• 2 cups water
  • 2 cups sugar
  • 1/4 bunch mint, rough chopped (1 oz.)
  • 2 cups San Pellegrino
  • 2 tbsp. white rum
  • 1/2 tbsp. finely grated lime zest (2-3 limes)
  • 1/2 cup fresh squeezed lime juice (2-3 limes)
  • 6 mint leaves very finely chopped
  • Extra whole mint leaves for serving

Put it together:

  • Put water in a small saucepan
  • Add sugar
  • Turn on heat to medium to med-high and bring just to a boil, stir once, then add rough-chopped mint and turn down and simmer for 4-5 minutes.  You do not need to stir again.  The result is called simple syrup.
  • Cool in an ice water bath
  • Once simple syrup is cool, pour into a mixing bowl and add all other ingredients
  • Pour mixture into ice cream maker and follow manufacturers instructions for making
  • Freeze for 2 hours
  • Serve with lots of fresh mint leaves

Tips:

  • Simple syrup can be kept in the refrigerator a couple of weeks (the higher sugar to water ratio, the longer it keeps).
  • Alcohol raises the freezing temperature, use more if you want a slushy consistency or none if you want it hard.

********************************************************

Support Building Blocks Show and purchase the Cuisinart Classic Frozen Yogurt-Ice Cream & Sorbet Maker that I used for this recipe from our Amazon store:

In white:

Cuisinart ICE-25 Classic Frozen Yogurt, Ice Cream & Sorbet Maker

or in brushed chrome:

Cuisinart ICE-25BC Classic Frozen-Yogurt, Ice-Cream, and Sorbet Maker, Brushed Chrome

I found vegan heaven at Tilth, but don't worry, they serve steak too

August 28, 2009

Doing research for my Skagit River Ranch Farm Day post, I heard about this James Beard Award winning local chef, Maria Hines.  She has an organic cuisine restaurant in Seattle called Tilth.  Of course I made reservations right away.

We sat in the outside dining area and it was quite charming.  Despite being right on a busy road, Chef Hines has done a beautiful job of creating a city get-away garden feel.  I’d read on their website that there was a vegan menu.  Even before I figured out I had a dairy allergy I loved vegan food for the freshness and creativity.  Tilth did not disappoint on either of these facets.  The other neat thing about this restaurant is that you can order a half portion of any dish.  Since three of the items on the vegan menu looked good to me, I ordered all three!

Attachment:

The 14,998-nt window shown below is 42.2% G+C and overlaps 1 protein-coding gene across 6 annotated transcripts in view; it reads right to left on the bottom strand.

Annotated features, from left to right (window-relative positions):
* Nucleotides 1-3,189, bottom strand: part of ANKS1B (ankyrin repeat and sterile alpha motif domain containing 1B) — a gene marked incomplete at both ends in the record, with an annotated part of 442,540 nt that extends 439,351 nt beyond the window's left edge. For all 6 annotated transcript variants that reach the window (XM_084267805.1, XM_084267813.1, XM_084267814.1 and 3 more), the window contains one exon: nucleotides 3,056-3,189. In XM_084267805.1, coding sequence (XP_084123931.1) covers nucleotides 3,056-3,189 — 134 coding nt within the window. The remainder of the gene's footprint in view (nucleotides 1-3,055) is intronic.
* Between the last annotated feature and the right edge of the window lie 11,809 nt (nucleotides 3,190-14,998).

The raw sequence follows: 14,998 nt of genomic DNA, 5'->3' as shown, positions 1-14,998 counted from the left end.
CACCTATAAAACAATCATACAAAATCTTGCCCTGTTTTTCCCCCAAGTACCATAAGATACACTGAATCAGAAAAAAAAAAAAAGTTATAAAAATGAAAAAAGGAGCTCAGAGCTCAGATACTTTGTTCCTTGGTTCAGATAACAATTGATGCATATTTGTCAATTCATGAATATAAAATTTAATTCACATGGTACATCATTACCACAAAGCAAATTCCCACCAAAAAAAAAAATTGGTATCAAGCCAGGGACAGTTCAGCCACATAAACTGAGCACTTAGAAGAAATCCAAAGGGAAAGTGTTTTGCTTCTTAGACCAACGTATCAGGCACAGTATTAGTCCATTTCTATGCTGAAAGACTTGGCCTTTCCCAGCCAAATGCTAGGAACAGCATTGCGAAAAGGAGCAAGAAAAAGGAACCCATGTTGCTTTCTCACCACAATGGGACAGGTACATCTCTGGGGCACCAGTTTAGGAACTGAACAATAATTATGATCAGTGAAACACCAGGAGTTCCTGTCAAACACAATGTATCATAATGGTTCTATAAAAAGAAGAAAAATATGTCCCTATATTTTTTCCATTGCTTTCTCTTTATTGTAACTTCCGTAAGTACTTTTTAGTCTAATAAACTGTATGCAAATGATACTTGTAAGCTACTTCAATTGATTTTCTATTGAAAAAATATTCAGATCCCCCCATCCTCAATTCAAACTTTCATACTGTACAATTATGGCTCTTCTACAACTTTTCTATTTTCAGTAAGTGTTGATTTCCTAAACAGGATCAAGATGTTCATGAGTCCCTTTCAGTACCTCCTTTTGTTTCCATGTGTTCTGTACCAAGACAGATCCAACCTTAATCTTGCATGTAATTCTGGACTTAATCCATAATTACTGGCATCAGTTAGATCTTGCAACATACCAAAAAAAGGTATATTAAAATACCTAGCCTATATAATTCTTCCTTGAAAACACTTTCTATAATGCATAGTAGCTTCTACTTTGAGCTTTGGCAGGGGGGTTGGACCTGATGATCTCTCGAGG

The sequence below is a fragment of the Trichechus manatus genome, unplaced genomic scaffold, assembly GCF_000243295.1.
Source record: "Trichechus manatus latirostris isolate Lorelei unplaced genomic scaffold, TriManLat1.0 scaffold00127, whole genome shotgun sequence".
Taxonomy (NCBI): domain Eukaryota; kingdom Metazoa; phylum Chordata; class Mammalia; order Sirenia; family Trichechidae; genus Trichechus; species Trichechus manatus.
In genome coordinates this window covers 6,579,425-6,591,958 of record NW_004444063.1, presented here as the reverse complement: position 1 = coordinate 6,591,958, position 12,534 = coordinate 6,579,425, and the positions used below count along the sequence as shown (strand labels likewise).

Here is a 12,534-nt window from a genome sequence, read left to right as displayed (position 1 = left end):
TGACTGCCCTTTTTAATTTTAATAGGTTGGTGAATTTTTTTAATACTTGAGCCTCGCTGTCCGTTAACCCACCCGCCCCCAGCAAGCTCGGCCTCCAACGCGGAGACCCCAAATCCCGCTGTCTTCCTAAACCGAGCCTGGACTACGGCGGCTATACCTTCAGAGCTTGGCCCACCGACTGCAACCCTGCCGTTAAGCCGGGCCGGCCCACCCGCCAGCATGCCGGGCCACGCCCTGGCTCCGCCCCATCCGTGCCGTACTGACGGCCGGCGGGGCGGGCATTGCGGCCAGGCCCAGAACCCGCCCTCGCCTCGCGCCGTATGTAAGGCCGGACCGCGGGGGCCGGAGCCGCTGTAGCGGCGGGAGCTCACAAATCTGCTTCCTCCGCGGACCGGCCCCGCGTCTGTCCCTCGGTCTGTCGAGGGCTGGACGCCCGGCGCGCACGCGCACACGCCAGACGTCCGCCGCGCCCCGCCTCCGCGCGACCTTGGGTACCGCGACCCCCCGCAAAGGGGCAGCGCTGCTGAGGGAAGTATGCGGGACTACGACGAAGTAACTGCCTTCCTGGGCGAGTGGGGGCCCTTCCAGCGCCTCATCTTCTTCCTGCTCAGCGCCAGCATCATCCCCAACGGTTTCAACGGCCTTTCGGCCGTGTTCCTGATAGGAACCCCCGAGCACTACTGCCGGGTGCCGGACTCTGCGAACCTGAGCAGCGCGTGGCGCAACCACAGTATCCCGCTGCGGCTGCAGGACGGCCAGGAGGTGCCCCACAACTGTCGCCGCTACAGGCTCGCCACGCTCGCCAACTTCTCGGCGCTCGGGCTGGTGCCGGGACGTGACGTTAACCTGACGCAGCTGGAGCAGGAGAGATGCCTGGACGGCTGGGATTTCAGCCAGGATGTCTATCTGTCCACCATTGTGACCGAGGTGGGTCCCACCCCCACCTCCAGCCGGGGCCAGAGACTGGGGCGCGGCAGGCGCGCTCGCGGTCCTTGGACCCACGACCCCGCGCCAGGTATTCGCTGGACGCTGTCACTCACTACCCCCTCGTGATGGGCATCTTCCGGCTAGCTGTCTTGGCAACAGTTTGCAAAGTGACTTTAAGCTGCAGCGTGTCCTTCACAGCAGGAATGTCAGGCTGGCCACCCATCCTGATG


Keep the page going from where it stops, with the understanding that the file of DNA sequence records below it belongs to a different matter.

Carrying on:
Before dinner came, hubby ordered a mojito and the waitress said, “I just have to go out back and pick the mint for it.”  I knew we were in for a treat then.  This take on the Cuban classic was so refreshing and much crisper than any I’d had before.  Apparently they should be made with Pellegrino, not club soda.

Next came a delightful amuse-bouche:  red pepper soup on a porcelain spoon.  Hubby’s had creme fraiche.  Without my prompting, they thoughtfully didn’t include any creme on my portion since I’d ordered off the vegan menu.

My appetizer was a chilled bowl of cucumber soup.  My, how I love a good cucumber soup in summer.

For my first main, they served the pea risotto with pine nuts and basil chiffonade.  It was light, balanced, fresh and probably the best risotto I’ve had yet.  I ordered a second half portion.

The second main was pot au feau with local summer squash, beans, peas and other veggies.  Rodger loved this one.  He ate most of it.

Now, if I haven’t lost the meat eaters yet, don’t think Tilth forgot about you.  For appetizer, we had pork which was cured for three weeks and sliced thin served with a berry coulee and pistachios.  Then duck burgers with a spicy aioli that was anything but lacking in flavor.  Hubby would like me to note that he was upset that the aioli wasn’t mentioned on the menu.  This is one of his pet peeves.  Finally, he had a steak, of course, which was good, but the portion small for hearty eaters (and that was the full portion).

To top off this delectable parade was Theo’s Chocolate Sorbet made with hazelnut and lemon marmalade served over strawberries.  A perfectly rich ending to a rejuvenating culinary experience.